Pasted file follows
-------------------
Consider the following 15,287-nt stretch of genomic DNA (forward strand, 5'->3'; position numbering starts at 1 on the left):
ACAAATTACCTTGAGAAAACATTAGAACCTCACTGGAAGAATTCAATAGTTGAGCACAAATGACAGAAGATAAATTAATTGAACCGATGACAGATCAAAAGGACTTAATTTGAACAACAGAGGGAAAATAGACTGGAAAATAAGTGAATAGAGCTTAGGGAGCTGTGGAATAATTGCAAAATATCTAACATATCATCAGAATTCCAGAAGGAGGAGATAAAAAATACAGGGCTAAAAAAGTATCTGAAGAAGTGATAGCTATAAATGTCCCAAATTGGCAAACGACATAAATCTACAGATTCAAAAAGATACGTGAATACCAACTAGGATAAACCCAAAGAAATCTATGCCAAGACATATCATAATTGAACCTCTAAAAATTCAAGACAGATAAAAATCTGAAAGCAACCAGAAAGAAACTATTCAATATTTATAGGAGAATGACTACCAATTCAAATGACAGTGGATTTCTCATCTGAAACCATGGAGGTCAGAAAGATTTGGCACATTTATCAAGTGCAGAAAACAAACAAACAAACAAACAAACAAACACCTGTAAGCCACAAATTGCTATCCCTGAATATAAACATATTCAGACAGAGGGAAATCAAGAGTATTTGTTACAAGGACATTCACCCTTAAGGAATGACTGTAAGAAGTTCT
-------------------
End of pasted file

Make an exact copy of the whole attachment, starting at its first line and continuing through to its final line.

Consider the following 15,287-nt stretch of genomic DNA (forward strand, 5'->3'; position numbering starts at 1 on the left):
ACAAATTACCTTGAGAAAACATTAGAACCTCACTGGAAGAATTCAATAGTTGAGCACAAATGACAGAAGATAAATTAATTGAACCGATGACAGATCAAAAGGACTTAATTTGAACAACAGAGGGAAAATAGACTGGAAAATAAGTGAATAGAGCTTAGGGAGCTGTGGAATAATTGCAAAATATCTAACATATCATCAGAATTCCAGAAGGAGGAGATAAAAAATACAGGGCTAAAAAAGTATCTGAAGAAGTGATAGCTATAAATGTCCCAAATTGGCAAACGACATAAATCTACAGATTCAAAAAGATACGTGAATACCAACTAGGATAAACCCAAAGAAATCTATGCCAAGACATATCATAATTGAACCTCTAAAAATTCAAGACAGATAAAAATCTGAAAGCAACCAGAAAGAAACTATTCAATATTTATAGGAGAATGACTACCAATTCAAATGACAGTGGATTTCTCATCTGAAACCATGGAGGTCAGAAAGATTTGGCACATTTATCAAGTGCAGAAAACAAACAAACAAACAAACAAACAAACACCTGTAAGCCACAAATTGCTATCCCTGAATATAAACATATTCAGACAGAGGGAAATCAAGAGTATTTGTTACAAGGACATTCACCCTTAAGGAATGACTGTAAGAAGTTCT